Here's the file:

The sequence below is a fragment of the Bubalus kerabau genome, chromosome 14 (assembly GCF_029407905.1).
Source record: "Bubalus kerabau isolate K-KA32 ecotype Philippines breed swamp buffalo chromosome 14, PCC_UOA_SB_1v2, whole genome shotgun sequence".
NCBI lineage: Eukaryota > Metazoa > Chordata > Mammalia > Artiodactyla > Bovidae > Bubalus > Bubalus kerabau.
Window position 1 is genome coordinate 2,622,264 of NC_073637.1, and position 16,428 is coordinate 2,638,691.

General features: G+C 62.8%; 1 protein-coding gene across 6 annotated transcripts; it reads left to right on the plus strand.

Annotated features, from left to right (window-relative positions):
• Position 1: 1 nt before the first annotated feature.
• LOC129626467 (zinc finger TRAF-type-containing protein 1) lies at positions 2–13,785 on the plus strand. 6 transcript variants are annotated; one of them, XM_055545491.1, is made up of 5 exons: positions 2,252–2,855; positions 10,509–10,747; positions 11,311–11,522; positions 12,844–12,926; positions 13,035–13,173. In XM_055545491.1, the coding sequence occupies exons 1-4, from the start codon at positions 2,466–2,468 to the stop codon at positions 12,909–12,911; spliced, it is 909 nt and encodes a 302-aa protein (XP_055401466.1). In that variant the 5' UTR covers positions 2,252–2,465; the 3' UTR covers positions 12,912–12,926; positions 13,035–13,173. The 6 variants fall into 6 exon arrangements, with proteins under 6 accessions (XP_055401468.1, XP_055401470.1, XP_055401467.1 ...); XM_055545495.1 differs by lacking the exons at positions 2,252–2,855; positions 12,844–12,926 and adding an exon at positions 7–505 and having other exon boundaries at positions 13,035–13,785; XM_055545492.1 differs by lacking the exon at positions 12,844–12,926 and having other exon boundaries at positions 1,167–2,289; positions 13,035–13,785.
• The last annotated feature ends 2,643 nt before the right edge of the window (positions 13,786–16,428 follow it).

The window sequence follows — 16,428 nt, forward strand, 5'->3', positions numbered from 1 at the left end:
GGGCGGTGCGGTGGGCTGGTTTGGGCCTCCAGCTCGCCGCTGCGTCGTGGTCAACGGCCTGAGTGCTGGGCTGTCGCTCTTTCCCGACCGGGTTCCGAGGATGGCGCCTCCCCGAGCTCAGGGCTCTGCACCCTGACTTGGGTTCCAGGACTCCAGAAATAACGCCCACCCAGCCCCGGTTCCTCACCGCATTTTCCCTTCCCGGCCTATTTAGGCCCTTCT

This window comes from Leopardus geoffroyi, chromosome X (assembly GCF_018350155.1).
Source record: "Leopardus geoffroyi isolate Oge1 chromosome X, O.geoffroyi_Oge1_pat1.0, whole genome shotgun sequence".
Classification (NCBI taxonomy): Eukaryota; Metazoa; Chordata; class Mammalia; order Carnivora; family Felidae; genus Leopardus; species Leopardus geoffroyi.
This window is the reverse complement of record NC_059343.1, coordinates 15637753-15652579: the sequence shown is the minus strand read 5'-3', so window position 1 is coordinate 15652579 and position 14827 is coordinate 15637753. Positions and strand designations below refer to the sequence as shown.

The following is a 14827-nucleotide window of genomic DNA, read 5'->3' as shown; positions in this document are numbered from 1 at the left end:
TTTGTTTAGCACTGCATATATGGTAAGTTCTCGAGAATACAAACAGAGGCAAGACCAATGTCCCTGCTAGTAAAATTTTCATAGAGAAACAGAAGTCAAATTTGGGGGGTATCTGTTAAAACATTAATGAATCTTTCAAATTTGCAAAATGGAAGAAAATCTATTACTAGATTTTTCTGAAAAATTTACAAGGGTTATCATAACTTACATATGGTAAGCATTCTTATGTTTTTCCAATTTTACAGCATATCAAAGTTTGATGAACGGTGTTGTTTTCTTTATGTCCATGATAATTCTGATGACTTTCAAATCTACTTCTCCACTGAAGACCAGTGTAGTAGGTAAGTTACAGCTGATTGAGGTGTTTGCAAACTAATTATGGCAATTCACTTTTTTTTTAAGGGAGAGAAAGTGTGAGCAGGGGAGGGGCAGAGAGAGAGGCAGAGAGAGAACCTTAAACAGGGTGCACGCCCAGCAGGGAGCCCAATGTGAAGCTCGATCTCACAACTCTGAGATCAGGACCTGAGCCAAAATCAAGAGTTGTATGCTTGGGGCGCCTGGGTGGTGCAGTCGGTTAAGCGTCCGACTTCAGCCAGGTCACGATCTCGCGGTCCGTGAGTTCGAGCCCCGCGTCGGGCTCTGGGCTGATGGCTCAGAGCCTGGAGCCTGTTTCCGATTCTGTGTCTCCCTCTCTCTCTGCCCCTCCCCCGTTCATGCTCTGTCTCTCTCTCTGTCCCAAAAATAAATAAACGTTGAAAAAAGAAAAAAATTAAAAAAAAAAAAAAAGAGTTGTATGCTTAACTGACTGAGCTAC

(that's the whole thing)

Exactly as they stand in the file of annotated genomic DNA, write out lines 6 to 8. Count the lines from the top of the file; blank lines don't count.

Annotated features, from left to right (window-relative positions):
• Position 1: 1 nt before the first annotated feature.
• LOC129626467 (zinc finger TRAF-type-containing protein 1) lies at positions 2–13,785 on the plus strand. 6 transcript variants are annotated; one of them, XM_055545491.1, is made up of 5 exons: positions 2,252–2,855; positions 10,509–10,747; positions 11,311–11,522; positions 12,844–12,926; positions 13,035–13,173. In XM_055545491.1, the coding sequence occupies exons 1-4, from the start codon at positions 2,466–2,468 to the stop codon at positions 12,909–12,911; spliced, it is 909 nt and encodes a 302-aa protein (XP_055401466.1). In that variant the 5' UTR covers positions 2,252–2,465; the 3' UTR covers positions 12,912–12,926; positions 13,035–13,173. The 6 variants fall into 6 exon arrangements, with proteins under 6 accessions (XP_055401468.1, XP_055401470.1, XP_055401467.1 ...); XM_055545495.1 differs by lacking the exons at positions 2,252–2,855; positions 12,844–12,926 and adding an exon at positions 7–505 and having other exon boundaries at positions 13,035–13,785; XM_055545492.1 differs by lacking the exon at positions 12,844–12,926 and having other exon boundaries at positions 1,167–2,289; positions 13,035–13,785.